Friday, April 27, 2007
BUG of the MONTH- Part 1
This is the first installment of many concerning the aquatic insect we imitate when we are tying flies. Every month I will post information on different aspects of aquatic insects. Ever since I began fly fishing, Entomology has been a side hobby for me. I hope this information gives you additional insight and allows you to become a more informed tyer and fly fisher.
Aquatic Insects - An Introduction
Insects, aquatic and terrestrial (living on land or air, as opposed to aquatic; also pertaining to land) are fascinating critters. There are more species of insects on earth than all other animals combined. Next time you are in a stream, river or creek, take a few moments to turn over a few rocks or logs before you start to fish. Study the nymphs and bugs that crawl around. You can even grab a few, throw them in a jar for further study. I keep a few small glass vials in my fly vest. The preserving method i found that works best is pre-filling the vials with ethyl alcohol a a drop of glycerine. Ethyl alcohol is available at all drug stores. You can also label the vial with the date, body or water name and approximate location. I will typically look at the collected specimen and compare it's size to the fly I will be fishing. I also look at it's color and overall shape. Adult stage flying insects can also be retained for samples. The method I use is a small plastic jar that contains a cotton ball that has been soaked with nail polish remover. Once dispatched, they can be placed in vials with alcohol for preservation. Be careful when handling the winged insect, their wings can easily break and crumble.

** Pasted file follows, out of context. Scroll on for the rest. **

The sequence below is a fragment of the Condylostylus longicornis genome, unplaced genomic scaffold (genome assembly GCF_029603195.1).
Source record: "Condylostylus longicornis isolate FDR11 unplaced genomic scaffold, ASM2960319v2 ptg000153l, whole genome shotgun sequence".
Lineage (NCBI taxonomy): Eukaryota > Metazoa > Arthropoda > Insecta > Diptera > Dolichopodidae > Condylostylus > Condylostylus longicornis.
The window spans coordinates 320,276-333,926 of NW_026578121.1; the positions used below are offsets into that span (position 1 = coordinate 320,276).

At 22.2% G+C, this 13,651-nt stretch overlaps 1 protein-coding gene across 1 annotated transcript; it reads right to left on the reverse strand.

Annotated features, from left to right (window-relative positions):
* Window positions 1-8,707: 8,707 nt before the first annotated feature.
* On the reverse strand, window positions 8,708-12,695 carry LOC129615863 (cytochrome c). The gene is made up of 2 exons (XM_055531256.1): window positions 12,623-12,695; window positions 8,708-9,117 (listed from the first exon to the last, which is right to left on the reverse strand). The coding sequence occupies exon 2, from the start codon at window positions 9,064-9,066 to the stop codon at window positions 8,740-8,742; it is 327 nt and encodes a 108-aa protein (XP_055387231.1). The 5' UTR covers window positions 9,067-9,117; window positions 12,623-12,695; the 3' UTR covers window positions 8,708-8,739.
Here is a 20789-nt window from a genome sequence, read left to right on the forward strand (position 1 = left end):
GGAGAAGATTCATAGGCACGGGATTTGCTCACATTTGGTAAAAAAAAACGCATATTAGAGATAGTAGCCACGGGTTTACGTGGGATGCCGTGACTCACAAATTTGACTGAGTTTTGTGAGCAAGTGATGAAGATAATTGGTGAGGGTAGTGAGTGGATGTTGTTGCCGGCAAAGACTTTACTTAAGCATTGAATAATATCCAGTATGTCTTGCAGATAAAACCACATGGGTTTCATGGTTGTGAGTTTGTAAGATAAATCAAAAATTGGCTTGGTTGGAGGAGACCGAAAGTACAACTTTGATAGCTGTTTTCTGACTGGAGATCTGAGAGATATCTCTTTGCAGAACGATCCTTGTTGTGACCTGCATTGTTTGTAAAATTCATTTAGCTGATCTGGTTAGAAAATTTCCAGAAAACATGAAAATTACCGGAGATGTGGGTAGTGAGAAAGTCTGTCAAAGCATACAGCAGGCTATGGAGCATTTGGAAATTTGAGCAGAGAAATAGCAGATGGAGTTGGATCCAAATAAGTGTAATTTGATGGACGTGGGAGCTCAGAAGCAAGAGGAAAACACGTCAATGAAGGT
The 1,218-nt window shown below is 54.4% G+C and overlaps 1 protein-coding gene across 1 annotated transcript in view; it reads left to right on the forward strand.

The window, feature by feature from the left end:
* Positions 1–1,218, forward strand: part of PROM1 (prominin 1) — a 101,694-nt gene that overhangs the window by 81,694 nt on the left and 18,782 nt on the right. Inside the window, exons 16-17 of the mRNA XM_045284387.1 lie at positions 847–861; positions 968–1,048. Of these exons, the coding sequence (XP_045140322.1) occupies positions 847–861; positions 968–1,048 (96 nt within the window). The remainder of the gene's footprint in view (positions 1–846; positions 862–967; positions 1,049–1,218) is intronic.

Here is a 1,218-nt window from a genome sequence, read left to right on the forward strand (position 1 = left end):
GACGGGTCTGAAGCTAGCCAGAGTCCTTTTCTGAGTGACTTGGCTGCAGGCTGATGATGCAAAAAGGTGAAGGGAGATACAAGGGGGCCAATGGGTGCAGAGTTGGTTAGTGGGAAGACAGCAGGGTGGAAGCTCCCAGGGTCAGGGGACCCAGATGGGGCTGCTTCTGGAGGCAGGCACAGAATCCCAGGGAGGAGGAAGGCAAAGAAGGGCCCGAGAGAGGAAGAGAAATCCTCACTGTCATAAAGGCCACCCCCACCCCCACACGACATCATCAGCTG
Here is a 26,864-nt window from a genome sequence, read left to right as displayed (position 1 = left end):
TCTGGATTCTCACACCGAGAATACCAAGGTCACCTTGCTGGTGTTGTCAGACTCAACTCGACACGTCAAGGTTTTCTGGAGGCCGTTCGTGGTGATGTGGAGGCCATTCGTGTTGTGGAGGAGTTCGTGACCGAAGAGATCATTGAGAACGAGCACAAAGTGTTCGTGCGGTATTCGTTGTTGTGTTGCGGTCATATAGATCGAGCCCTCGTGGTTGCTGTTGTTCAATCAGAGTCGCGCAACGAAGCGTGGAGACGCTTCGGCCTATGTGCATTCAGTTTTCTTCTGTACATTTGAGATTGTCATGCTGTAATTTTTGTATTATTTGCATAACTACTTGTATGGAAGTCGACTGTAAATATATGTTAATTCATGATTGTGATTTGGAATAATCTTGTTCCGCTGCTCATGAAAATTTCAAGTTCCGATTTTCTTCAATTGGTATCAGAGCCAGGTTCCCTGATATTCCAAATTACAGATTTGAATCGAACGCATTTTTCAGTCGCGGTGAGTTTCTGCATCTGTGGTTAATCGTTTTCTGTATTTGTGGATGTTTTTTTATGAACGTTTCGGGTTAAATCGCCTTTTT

Here is a fun fact about the stonefly. They contain more protein and less cholesterol than red meat! So when you desire a healthy snack on the stream, you might want to consider munching down one of these beauties.
Let,s now look at the classification of insects and the animal kingdom. Living things are classified into taxonomic ( any named group of organisms) groups based on shared characteristics. The largest group is the kingdom. Biologists recognize 5 kingdoms:
All organisms can be placed in one of the 5 groups depending on how many cell types they have and by the complexity of those cells. All insects are in the animal kingdom. Once an organism is placed in it's kingdom and can be further sub classified based on characteristics. The classification goes from general to specific as illustrated in the following:
Kingdom, Phylum,Class, Order, Family, Genus and Species.
The Hexagenia Limbata would be classified as follows:
Phylum: Arthropoda (Those animals with jointed legs and exoskeleton)
Class: Insecta ( those animals with six legs)
Order: Ephemeroptera [efemeroptera] (mayflies)
Family: Ephemeridae ( burrowing mayfly who share the same characteristic) There are approximately 150 species around the world except for Australia and Oceania. This family contains large mayflies (up to 35mm) with either 2 or 3 tails. The nymphs are largely carnivorous and collect their food through predation or scavenging. All Family names end in "idae".
Genus: Hexagenia (Note: Genus names are capitalized and in italics).
Species: Limbata (Note: Species names are capitalized and in italics).
That is all for now. Stay tuned for next months installment!